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Topic: Whats the real scoop on hard drives

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  1. #1

    Whats the real scoop on hard drives

    Many say you don't need sata or a raid config.
    Some say get at least 10,000rpm regular drives.

    I'm building a new system and the latest mobo tend to cater to sata connections.

    For large streaming sample libraries and gigastudio, what would you consider to be a good setup. I realize of course seperate drives is primary.

  2. #2

    Re: Whats the real scoop on hard drives

    Whoever said you don't need SATA is an idiot.

    Not only do you need SATA, but you need SATA II. It's the fastest spec out there right now.

    It's just a connection type. Like USB or Firewire or, in elder hard disks, Ultra-ATA. And right now SATA II is cream of the crop. Make sure you look for a 16MB cache, minimum (as far as I know, only the Hitachi 1TB Deskstar's have 32MB caches).

    As for RAID... I like RAID. Not much data security in RAID 0, and there's no credible or significant evidence I've seen that RAID 0 increases sample streaming speeds... it should, in theory, but not from the limited tests I've run. 5TB RAIDs are fun, though. I certainly have never had a disk streaming bottleneck of any kind.

    I have a 320GB system drive for Windows and applications, a 5TB RAID 0 for samples, a 1TB eSATA drive for audio recordings, and a 500GB Firewire 800 drive for project files. It all works fine. My bottleneck's in memory, like most everybody else.

    10,000 rpm is a waste, unless you're rich and feel like spending. 10k drive sizes are small, they run real hot and they're damn noisy. Raptors ain't worth it. Spend the money on oodles of drive space; you're not gonna have a problem with 7200 rpm hard disks.

    That's my experience/opinion.

    -Tom

  3. #3

    Re: Whats the real scoop on hard drives

    You do need SATA, but not necessarily SATA 2. What you need is Raptor drives, which are SATA drives, because they have the unrivalled lowest seek time among consumer drives. Seek time should be your no. 1 priority for DFD streaming of large amounts of samples.

    My two cents

  4. #4
    Senior Member Steve_Karl's Avatar
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    Re: Whats the real scoop on hard drives

    I'm still running IDE and streaming full orchestra and having absolutely no problems.
    Disk in / out will never be the bottle neck in my opinion.

  5. #5

    Re: Whats the real scoop on hard drives

    Better to choose a common IDE or SATA drive(no problem using external USB HDD for my VSTi and internal IDE drive for my Gigastudio) so if you've a problem, you can change it in one day. Yes, 10k RPM are noisy, useful if you're a video editor ...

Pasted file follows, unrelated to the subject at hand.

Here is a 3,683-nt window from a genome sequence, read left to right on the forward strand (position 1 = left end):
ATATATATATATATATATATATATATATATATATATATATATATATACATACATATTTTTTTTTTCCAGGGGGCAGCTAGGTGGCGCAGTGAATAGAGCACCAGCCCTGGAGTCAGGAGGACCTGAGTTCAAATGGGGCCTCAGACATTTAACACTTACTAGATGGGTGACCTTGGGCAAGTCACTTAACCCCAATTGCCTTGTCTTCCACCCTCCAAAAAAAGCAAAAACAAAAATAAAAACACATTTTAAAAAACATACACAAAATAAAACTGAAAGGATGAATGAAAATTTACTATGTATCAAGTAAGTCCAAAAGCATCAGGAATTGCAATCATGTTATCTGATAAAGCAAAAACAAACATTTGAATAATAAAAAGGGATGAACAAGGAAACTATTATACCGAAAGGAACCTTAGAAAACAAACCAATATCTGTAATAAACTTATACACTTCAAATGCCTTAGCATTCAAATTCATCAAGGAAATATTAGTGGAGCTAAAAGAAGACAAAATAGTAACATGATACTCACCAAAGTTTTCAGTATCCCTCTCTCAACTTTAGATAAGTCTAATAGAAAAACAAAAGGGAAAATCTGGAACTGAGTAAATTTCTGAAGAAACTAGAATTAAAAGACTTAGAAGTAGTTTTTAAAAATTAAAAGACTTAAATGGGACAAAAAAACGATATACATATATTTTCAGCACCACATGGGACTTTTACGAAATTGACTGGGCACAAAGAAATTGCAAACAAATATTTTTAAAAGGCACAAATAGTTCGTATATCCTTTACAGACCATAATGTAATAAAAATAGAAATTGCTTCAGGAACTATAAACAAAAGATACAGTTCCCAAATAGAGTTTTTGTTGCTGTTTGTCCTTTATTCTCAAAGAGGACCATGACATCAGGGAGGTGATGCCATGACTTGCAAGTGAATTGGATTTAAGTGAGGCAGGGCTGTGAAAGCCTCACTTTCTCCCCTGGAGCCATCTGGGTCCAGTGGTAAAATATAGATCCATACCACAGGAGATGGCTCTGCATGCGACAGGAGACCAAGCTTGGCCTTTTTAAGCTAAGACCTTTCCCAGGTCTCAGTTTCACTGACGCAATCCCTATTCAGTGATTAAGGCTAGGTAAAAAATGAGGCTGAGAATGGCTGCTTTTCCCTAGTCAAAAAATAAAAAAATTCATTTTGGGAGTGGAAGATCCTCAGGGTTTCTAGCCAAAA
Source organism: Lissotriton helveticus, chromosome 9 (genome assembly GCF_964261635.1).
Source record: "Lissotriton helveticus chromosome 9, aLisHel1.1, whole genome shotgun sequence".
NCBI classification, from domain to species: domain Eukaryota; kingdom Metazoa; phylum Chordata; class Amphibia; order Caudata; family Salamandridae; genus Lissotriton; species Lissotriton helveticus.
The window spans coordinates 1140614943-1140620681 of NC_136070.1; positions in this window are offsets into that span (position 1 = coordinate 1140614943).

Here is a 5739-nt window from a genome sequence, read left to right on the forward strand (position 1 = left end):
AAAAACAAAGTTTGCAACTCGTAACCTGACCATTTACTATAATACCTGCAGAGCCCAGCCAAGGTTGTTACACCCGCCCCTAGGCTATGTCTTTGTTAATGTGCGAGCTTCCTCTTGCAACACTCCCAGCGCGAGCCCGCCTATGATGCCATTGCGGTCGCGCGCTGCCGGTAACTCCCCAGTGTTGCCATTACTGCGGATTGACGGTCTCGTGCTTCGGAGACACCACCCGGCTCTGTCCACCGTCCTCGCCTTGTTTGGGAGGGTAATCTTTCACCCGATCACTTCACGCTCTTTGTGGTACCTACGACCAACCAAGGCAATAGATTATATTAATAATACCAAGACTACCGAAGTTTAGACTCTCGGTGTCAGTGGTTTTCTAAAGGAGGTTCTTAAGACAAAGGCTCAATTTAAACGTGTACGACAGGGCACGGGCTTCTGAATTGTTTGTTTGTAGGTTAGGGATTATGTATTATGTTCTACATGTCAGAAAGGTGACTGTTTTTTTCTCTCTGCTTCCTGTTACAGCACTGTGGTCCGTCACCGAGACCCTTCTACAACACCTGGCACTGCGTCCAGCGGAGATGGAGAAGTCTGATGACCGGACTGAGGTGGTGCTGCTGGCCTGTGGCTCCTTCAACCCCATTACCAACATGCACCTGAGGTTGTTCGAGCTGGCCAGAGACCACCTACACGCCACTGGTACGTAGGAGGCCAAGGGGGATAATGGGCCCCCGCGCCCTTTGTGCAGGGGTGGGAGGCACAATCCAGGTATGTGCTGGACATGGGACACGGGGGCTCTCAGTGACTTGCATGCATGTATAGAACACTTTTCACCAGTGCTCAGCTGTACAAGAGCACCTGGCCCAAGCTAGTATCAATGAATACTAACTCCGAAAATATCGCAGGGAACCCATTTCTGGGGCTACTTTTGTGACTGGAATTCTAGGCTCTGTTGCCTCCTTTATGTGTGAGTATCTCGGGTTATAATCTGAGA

6. #6

    Re: Whats the real scoop on hard drives

    Quote Originally Posted by Tomdini
    Whoever said you don't need SATA is an idiot.
    Right, so those 7-8 years or so after Gigastudio first coming out, when SATA hadn't been invented yet and everyone was streaming whole orchestras from PATA drives (as many of us STILL ARE every day), with no glitching whatsoever (because RAM limitations upon the number of instruments kick in well before any CPU or drive considerations), were just an illusion, and never really happened...

    Not only do you need SATA, but you need SATA II. It's the fastest spec out there right now.
    The first part of your statement does not follow from the second. It's perfectly possible to make plenty of music on a technically smooth and well running system without "the fastest spec out there right now". How do you think anybody did it last year?

    Whether somebody NEEDS a particular type or speed of component is a different issue, to do with what's actually necessary to get the job done without the technology getting in the way. Computers have been well past that point in most respects for several years now.

    There is also the "speed of the weakest link in the chain" factor. If there are certain limitations elsewhere in your system that mean the speed difference between a component running at speed X and at speed 2X will NEVER ACTUALLY BE USED, then the fact that it's twice as fast doesn't mean jack sh1t.

    Drive speed being a prime example. It's simply not an issue in most DAWs and sampling machines - any decent brand PATA OR SATA drive, installed in an intelligent 2 or 3-drive configuration for optimal sample streaming (and even many single drive systems installed any old how) is capable of streaming all the samples you want smoothly up to the point where you can't load any more because of current RAM limits. When we're all running 64bit system with a terabyte of RAM and having trouble getting 173 pianos to play together with the pedal down without dropped notes, then I'll think again.